The US Global Leadership Council held their annual conference on Tuesday September 28 and focused on the importance of “smart power.” According to the conference participants, smart power is the use of development and diplomacy in conjunction with defense. The conference featured panels with a wide range of participants—from General Henry Shelton, a former Chairman of the Joint Chiefs of Staff to Gary Knell, the President and CEO of Sesame Workshop to Secretary of State Clinton. The conference featured three panels on the different dimensions of smart power (military, economic, and political) and a lunch workshop on the current political landscape.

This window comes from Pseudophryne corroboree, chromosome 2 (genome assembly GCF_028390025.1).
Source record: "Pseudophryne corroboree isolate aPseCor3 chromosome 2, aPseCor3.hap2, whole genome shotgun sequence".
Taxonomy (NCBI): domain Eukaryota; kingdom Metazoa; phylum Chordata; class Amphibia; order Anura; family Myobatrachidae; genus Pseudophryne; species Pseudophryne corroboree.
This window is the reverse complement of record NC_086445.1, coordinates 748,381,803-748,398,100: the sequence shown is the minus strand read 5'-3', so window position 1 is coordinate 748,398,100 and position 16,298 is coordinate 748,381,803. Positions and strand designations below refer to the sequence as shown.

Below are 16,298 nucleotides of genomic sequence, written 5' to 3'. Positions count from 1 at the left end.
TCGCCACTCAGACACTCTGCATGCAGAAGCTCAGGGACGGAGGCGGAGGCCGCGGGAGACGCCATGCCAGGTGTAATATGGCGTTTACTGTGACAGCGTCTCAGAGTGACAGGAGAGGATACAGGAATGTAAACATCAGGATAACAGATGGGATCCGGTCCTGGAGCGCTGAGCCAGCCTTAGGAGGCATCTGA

In the first panel, military leaders discussed their views on the benefits of employing smart power. Participating in the panel was: Admiral James Loy (retired), the Commandant of the U.S. Coast Guard from 1998 to 2002, General Henry Shelton (retired) the Chairman of the Joint Chiefs of Staff from 1997 to 2001, James Morin a former Captain in the U.S Army and current lawyer with Hogan Lovells, Geoff Garin the President of Peter D. Hart Research Associates, and Bill McInturff the Partner and Founder of Public Opinion Strategies, with Ambassador Mark Green, former Ambassador to Tanzania (2007 to 2009) moderating. The participants agreed there was a clear and present need for additional civilian forces alongside military missions, arguing that development aid is a cost effective means to achieving military missions. In a poll of current or recently retired military members conducted by Garin and McInturff, they found that 89% believe that a strong military alone will not be enough to protect America, and that the tools of diplomacy and development are essential for national security. Many stressed that soldiers are train to fight wars not create infrastructure; having on the ground civilian professionals—members of non-governmental organizations, US AID and State Department employees, and business people—make significant impacts.